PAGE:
“Great Moments in Pigeon Keeping”

..as Jack said in a recent email.The Grand Canyon guides knew long before the scientists about the huge stable non- migratory Peregrine population in the Grand Canyon, the Colorado and its tributaries…

 Photos by the late great Wesley Smith of the homers he used to take down the River in the days of film cameras, to allow his clients to be met with photos,. He used to say that each roll took three pigeons: “One for the tiercel, one for the falcon, and one for the film…”

Pepe’s Art

My old pigeon partner Jose Morales y Serranno, who met his wife , an Albuquerqe native of Italian descent, returned to Sevilla after getting his PhD in English- speaking writers of the Spanish Civil War. Despite occasional political disagreements- like Pepe’s fellow traveler on the left Stephen Spender, I will never think of Roy Campbell as other than a great lyric and talented satirical poet, despite his being on the “wrong” side–I miss him. He taught me everything I know about Spanish pouters– and who else would depict a beautiful woman with my favorite breed, the English Carrier, both handsome and grotesque?

(Something minor interesting here too.The bird is depicted with a RED eye cere, like a Barb or Catalonian tumbler or the Badgdads the fanatics are killing in Syria, or even the Scanderoons (“Iskadruns”- birds of Alexander the Great), of Nuremberg do. But the English ones no longer have red ceres. I wonder if those of southern Spain, closer to Africa and their roots, do? I rather prefer the red…

Catalonian of the “Strawberry Eye” variant- a very attractive variety never imported to the US and supposedly very rare.(From Levi)

A Spanish Barb hen-I used to have these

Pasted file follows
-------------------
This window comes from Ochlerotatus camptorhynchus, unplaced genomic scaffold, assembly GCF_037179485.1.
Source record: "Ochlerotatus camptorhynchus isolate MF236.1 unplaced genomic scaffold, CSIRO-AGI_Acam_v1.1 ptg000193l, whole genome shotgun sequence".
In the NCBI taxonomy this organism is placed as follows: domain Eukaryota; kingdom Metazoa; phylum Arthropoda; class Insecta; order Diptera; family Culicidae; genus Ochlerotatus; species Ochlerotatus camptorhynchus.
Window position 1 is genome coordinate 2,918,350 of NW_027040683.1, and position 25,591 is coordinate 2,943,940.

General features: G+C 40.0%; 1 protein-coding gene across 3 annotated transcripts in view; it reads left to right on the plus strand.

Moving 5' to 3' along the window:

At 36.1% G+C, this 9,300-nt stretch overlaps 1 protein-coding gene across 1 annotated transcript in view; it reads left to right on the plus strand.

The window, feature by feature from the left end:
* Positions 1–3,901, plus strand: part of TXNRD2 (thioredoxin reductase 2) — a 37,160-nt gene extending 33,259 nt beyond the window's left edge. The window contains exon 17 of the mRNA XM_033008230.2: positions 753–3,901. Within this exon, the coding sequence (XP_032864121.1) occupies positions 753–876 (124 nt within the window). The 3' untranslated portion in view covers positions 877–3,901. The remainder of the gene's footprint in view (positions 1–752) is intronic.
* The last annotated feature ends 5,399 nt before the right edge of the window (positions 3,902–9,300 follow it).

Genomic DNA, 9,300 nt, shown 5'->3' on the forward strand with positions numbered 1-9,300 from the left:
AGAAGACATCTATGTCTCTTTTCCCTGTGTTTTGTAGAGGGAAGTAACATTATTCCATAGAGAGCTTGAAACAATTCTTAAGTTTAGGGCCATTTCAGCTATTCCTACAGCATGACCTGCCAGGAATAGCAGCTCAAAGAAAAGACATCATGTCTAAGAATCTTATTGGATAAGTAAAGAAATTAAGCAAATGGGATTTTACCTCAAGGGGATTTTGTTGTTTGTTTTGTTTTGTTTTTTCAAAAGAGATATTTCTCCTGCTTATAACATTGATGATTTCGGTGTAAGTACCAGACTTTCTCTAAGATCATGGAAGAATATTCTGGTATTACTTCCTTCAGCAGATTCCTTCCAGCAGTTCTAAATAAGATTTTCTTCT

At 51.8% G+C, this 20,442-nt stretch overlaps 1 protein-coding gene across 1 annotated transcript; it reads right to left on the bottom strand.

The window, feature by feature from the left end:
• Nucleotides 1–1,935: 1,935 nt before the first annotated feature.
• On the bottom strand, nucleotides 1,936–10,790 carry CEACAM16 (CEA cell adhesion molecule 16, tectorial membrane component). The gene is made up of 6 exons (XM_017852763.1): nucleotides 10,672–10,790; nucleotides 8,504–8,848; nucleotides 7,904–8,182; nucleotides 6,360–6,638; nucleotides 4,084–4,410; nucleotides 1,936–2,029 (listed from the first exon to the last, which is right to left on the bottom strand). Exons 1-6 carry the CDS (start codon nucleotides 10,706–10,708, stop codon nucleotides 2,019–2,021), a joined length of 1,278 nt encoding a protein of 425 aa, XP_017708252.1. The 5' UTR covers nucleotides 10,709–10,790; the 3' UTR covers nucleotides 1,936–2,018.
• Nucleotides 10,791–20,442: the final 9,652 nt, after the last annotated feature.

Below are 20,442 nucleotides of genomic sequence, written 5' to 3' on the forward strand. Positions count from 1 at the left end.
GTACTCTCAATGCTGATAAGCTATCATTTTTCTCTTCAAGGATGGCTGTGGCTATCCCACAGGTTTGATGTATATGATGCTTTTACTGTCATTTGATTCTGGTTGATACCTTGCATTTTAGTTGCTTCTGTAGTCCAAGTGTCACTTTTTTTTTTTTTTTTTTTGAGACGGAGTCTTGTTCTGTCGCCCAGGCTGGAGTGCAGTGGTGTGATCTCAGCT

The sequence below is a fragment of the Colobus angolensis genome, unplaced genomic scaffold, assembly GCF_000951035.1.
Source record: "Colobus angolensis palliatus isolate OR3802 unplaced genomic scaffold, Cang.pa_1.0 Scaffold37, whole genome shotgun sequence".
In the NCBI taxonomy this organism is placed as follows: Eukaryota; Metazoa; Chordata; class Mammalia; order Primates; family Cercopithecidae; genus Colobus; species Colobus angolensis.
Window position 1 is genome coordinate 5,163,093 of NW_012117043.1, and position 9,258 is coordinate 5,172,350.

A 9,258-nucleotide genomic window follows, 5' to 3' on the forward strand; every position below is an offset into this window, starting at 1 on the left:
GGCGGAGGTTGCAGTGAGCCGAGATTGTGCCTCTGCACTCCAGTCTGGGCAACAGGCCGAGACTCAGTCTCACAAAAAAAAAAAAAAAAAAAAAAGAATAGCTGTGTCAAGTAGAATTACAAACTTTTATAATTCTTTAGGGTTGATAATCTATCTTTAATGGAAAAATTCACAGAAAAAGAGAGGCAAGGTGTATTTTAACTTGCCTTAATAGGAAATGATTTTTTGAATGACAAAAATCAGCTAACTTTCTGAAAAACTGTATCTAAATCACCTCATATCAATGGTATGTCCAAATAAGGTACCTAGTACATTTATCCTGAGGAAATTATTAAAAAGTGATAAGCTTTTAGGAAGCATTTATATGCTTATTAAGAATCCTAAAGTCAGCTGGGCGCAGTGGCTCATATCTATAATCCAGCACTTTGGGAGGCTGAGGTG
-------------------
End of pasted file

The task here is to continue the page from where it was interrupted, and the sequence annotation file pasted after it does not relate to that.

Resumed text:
“Iskandrun”, Alexander’s (German!) bird, in profile…

The modern endangered Syrian breeds, which resemble both their English and German relatives.I like these, too, and I bet they can FLY.

Obligatory Pigeon Material

Every so often non- pigeon readers have to put up with a pigeon post- pun intended. These ones are relatively painless, and the second is also of interest to dino- philes, evo- bio- types, and even competitive pigeon show fanciers…(Ava, birds soon- we got the boxes, but one pair is still feeding. You are getting the Bagdads below, avery productive pair, among others)

First, photos: one by Daniel of a pair of pouters he got from me a while back, and one by Stefan Wachs, who photo’d for the forthcoming (this spring) article about me in NM Magazine by John Muller, of my Carriers.

Here are a couple of future pigeon breeds from the ever inventive Deviant Art site, courtesy of Arthur. The Dinosaurian tailed breed may be genetically possible today, according to Jack Horner.

Saladin’s pigeon post, from Keith:

From Saladin by John Man. The casual reader of ancient history is often puzzled by the seemingly impossible speed of communication in certain civilizations. For example, an outlying city like Aleppo will be under siege by an enemy and yet will somehow be in communication with a major city such as Baghdad or Cairo. It turns out that by the twelfth century CE, the time of Saladin, the Muslim world had developed an elaborate communication system using carrier pigeons:

“[In the twelfth century CE,] Turks, Arabs and Europeans were enemies and rivals, but also allies, trading partners and friends, often all these things in quick succession.

“Information flew between them, literally, because all major cities were linked by pigeon-post. This gets only passing mention in Arab sources, possibly because it was so routine as to be unworthy of comment. It would have started a long, unrecorded time — perhaps centuries — before, with pigeons being kept for food, as we keep chickens. Over the years, people noticed that they were able to find their way home from very far away (modern fanciers race their pigeons for up to 1,600 kilometres). Pigeons can fly for up to twelve hours at 100 kilometres per hour, for three days, resting at night. All leaders, civilian and military, would have kept pigeons ready to send to distant cities or take into battle.